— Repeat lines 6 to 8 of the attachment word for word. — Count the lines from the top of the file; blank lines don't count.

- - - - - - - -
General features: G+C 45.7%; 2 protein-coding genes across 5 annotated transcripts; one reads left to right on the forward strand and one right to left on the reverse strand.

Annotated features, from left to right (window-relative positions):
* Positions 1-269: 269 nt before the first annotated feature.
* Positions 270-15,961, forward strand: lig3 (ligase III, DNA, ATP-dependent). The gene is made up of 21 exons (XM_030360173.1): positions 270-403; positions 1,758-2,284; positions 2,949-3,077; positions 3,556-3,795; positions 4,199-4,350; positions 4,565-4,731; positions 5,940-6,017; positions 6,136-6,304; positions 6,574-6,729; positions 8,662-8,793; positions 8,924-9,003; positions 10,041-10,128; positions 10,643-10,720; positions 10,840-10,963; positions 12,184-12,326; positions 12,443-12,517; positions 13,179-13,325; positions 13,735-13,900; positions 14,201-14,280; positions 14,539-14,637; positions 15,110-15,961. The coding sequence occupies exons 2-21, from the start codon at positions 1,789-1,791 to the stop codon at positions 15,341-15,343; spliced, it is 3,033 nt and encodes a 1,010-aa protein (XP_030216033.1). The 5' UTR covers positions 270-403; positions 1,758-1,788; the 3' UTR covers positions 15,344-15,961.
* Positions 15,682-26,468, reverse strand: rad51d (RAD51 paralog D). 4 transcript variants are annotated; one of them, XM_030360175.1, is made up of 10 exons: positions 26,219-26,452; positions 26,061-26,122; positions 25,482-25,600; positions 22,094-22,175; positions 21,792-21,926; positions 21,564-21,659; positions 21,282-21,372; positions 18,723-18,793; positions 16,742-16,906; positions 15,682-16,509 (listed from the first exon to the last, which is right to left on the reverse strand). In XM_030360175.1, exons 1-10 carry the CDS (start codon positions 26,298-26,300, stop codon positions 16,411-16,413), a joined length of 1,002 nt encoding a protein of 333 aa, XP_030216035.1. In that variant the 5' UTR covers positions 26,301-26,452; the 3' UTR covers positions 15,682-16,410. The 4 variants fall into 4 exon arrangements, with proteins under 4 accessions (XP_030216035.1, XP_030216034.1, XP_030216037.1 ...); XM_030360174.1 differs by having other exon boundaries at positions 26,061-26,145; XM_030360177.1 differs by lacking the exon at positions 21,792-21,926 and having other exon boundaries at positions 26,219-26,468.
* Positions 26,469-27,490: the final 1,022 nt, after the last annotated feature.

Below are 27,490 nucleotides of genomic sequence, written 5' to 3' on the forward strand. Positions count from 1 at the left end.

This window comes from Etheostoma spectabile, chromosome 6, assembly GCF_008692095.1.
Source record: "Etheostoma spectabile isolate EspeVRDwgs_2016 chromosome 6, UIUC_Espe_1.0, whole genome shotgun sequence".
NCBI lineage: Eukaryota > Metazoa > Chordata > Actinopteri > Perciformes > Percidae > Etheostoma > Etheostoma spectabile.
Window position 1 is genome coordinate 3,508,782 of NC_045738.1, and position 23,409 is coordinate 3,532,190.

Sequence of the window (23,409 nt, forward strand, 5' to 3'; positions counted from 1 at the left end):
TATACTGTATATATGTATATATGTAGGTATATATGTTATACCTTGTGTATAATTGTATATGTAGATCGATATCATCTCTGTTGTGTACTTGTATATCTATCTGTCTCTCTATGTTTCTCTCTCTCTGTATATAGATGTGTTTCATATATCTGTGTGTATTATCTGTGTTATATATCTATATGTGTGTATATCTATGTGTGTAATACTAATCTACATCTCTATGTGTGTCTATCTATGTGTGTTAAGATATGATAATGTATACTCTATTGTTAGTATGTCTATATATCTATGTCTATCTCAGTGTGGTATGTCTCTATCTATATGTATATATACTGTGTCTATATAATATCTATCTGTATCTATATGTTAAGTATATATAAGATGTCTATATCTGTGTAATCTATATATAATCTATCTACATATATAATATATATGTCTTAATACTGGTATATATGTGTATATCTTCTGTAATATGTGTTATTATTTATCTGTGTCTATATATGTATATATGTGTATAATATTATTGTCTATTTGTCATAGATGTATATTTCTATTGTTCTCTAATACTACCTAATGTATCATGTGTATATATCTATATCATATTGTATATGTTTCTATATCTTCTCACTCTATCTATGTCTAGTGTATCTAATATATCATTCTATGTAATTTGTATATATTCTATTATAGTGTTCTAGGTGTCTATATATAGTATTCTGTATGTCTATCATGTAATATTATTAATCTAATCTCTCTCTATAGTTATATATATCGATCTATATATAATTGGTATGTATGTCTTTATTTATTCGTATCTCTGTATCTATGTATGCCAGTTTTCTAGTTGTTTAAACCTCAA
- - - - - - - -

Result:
* Positions 26,469-27,490: the final 1,022 nt, after the last annotated feature.

Below are 27,490 nucleotides of genomic sequence, written 5' to 3' on the forward strand. Positions count from 1 at the left end.

This window comes from Etheostoma spectabile, chromosome 6, assembly GCF_008692095.1.